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Examples of Big Data Projects

Here’s another way to capture what a Big Data project could mean for your company or project: study how others have applied the idea.

Here are some real-world examples of Big Data in action:

  • Consumer product companies and retail organizations are monitoring social media like Facebook and Twitter to get an unprecedented view into customer behavior, preferences, and product perception.
  • Manufacturers are monitoring minute vibration data from their equipment, which changes slightly as it wears down, to predict the optimal time to replace or maintain. Replacing it too soon wastes money; replacing it too late triggers an expensive work stoppage
  • Manufacturers are also monitoring social networks, but with a different goal than marketers: They are using it to detect aftermarket support issues before a warranty failure becomes publicly detrimental.
  • Financial Services organizations are using data mined from customer interactions to slice and dice their users into finely tuned segments. This enables these financial institutions to create increasingly relevant and sophisticated offers.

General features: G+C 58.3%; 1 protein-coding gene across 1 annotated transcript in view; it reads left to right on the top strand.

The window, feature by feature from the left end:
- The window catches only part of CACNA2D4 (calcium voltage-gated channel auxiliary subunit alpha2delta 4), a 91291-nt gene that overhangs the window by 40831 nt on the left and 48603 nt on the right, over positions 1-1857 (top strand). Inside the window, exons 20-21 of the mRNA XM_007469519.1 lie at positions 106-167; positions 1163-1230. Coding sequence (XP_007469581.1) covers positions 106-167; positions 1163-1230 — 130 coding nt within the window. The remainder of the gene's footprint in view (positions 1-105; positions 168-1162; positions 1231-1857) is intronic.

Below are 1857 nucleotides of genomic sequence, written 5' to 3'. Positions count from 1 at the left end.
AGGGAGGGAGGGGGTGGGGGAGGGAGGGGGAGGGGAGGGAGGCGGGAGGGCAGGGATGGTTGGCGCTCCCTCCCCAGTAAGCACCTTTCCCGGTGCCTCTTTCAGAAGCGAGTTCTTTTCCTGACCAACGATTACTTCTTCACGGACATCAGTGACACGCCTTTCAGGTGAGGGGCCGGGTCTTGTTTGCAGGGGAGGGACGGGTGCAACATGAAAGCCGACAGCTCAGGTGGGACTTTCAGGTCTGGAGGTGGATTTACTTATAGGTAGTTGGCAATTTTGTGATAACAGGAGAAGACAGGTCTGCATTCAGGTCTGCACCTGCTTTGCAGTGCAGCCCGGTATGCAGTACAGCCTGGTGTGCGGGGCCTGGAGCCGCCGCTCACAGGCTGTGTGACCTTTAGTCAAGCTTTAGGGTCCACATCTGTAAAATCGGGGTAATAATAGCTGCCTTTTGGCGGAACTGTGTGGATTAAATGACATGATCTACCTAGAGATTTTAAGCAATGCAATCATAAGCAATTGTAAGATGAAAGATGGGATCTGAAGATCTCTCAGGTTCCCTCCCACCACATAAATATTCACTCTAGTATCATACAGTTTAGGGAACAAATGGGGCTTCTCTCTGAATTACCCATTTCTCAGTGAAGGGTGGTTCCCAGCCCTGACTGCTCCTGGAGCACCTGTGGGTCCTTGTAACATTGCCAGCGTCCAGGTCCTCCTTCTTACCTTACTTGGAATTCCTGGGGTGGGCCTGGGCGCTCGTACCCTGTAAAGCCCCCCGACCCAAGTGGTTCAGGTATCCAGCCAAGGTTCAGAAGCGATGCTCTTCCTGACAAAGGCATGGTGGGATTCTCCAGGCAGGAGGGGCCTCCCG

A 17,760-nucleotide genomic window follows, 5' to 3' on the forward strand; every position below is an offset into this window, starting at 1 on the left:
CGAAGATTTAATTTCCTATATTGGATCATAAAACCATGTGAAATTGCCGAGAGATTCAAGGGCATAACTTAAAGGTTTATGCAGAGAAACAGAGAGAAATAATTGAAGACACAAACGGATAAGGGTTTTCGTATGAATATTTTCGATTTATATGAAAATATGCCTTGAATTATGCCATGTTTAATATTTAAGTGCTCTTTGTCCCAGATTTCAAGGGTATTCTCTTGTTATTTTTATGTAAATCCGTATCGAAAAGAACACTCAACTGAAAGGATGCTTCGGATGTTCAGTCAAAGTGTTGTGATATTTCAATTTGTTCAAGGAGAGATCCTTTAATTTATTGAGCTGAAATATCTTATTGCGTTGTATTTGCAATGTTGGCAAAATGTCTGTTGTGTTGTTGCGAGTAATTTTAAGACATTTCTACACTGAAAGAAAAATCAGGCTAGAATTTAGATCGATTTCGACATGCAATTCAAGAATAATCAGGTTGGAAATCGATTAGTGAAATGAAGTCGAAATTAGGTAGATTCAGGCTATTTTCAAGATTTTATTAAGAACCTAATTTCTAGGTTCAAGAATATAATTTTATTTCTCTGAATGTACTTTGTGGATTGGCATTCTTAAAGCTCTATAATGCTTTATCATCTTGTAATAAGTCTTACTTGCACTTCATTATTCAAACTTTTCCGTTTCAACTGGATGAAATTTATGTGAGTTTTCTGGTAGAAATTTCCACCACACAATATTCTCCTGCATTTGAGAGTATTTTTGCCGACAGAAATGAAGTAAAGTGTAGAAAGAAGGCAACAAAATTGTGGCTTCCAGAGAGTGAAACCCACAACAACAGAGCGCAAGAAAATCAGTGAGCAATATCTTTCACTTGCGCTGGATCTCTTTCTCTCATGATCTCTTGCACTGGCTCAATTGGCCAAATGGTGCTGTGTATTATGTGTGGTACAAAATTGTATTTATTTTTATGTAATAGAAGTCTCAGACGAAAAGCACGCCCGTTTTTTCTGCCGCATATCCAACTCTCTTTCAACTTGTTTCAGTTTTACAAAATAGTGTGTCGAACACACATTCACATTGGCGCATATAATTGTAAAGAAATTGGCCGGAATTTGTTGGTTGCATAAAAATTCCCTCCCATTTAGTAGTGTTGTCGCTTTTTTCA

• Advertising and marketing agencies are tracking social media to understand responsiveness to campaigns, promotions, and other advertising mediums.
  • Insurance companies are using Big Data analysis to see which home insurance applications can be immediately processed, and which ones need a validating in-person visit from an agent.
  • By embracing social media, retail organizations are engaging brand advocates, changing the perception of brand antagonists, and even enabling enthusiastic customers to sell their products.
  • Hospitals are analyzing medical data and patient records to predict those patients that are likely to seek readmission within a few months of discharge. The hospital can then intervene in hopes of preventing another costly hospital stay.
  • Web-based businesses are developing information products that combine data gathered from customers to offer more appealing recommendations and more successful coupon programs.
  • The government is making data public at both the national, state, and city level for users to develop new applications that can generate public good.
  • Sports teams are using data for tracking ticket sales and even for tracking team strategies.